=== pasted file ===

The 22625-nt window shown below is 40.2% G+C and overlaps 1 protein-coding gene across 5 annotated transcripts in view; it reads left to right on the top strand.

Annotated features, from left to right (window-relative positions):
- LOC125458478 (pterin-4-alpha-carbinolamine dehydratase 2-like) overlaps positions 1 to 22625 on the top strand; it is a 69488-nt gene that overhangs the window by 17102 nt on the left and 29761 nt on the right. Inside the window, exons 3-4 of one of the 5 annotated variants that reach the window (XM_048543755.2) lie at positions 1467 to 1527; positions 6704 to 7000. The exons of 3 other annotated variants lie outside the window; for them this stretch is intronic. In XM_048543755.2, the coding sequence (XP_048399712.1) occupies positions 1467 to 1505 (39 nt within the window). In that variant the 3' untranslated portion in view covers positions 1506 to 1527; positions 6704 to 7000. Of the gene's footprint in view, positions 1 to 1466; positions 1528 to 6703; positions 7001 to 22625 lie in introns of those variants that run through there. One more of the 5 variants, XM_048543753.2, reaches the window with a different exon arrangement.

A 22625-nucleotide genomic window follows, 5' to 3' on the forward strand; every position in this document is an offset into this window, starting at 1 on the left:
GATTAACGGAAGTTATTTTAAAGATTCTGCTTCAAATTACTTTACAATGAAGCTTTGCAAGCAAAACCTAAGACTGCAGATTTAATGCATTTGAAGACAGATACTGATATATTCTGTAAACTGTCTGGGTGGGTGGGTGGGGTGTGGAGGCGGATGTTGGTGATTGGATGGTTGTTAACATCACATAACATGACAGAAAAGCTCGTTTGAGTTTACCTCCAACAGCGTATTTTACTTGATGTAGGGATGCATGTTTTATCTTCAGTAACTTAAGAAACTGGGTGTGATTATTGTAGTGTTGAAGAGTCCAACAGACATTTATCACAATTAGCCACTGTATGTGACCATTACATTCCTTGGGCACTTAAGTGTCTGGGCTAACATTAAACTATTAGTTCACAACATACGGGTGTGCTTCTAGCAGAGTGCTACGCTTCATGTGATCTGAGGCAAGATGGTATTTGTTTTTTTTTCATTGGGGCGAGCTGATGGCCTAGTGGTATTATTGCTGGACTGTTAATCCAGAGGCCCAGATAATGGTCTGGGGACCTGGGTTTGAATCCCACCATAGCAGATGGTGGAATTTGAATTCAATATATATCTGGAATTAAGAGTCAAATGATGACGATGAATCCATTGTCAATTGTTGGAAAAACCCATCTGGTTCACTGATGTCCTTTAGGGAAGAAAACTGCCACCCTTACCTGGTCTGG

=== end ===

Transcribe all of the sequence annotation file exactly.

The 22625-nt window shown below is 40.2% G+C and overlaps 1 protein-coding gene across 5 annotated transcripts in view; it reads left to right on the top strand.

Annotated features, from left to right (window-relative positions):
- LOC125458478 (pterin-4-alpha-carbinolamine dehydratase 2-like) overlaps positions 1 to 22625 on the top strand; it is a 69488-nt gene that overhangs the window by 17102 nt on the left and 29761 nt on the right. Inside the window, exons 3-4 of one of the 5 annotated variants that reach the window (XM_048543755.2) lie at positions 1467 to 1527; positions 6704 to 7000. The exons of 3 other annotated variants lie outside the window; for them this stretch is intronic. In XM_048543755.2, the coding sequence (XP_048399712.1) occupies positions 1467 to 1505 (39 nt within the window). In that variant the 3' untranslated portion in view covers positions 1506 to 1527; positions 6704 to 7000. Of the gene's footprint in view, positions 1 to 1466; positions 1528 to 6703; positions 7001 to 22625 lie in introns of those variants that run through there. One more of the 5 variants, XM_048543753.2, reaches the window with a different exon arrangement.

A 22625-nucleotide genomic window follows, 5' to 3' on the forward strand; every position in this document is an offset into this window, starting at 1 on the left:
GATTAACGGAAGTTATTTTAAAGATTCTGCTTCAAATTACTTTACAATGAAGCTTTGCAAGCAAAACCTAAGACTGCAGATTTAATGCATTTGAAGACAGATACTGATATATTCTGTAAACTGTCTGGGTGGGTGGGTGGGGTGTGGAGGCGGATGTTGGTGATTGGATGGTTGTTAACATCACATAACATGACAGAAAAGCTCGTTTGAGTTTACCTCCAACAGCGTATTTTACTTGATGTAGGGATGCATGTTTTATCTTCAGTAACTTAAGAAACTGGGTGTGATTATTGTAGTGTTGAAGAGTCCAACAGACATTTATCACAATTAGCCACTGTATGTGACCATTACATTCCTTGGGCACTTAAGTGTCTGGGCTAACATTAAACTATTAGTTCACAACATACGGGTGTGCTTCTAGCAGAGTGCTACGCTTCATGTGATCTGAGGCAAGATGGTATTTGTTTTTTTTTCATTGGGGCGAGCTGATGGCCTAGTGGTATTATTGCTGGACTGTTAATCCAGAGGCCCAGATAATGGTCTGGGGACCTGGGTTTGAATCCCACCATAGCAGATGGTGGAATTTGAATTCAATATATATCTGGAATTAAGAGTCAAATGATGACGATGAATCCATTGTCAATTGTTGGAAAAACCCATCTGGTTCACTGATGTCCTTTAGGGAAGAAAACTGCCACCCTTACCTGGTCTGG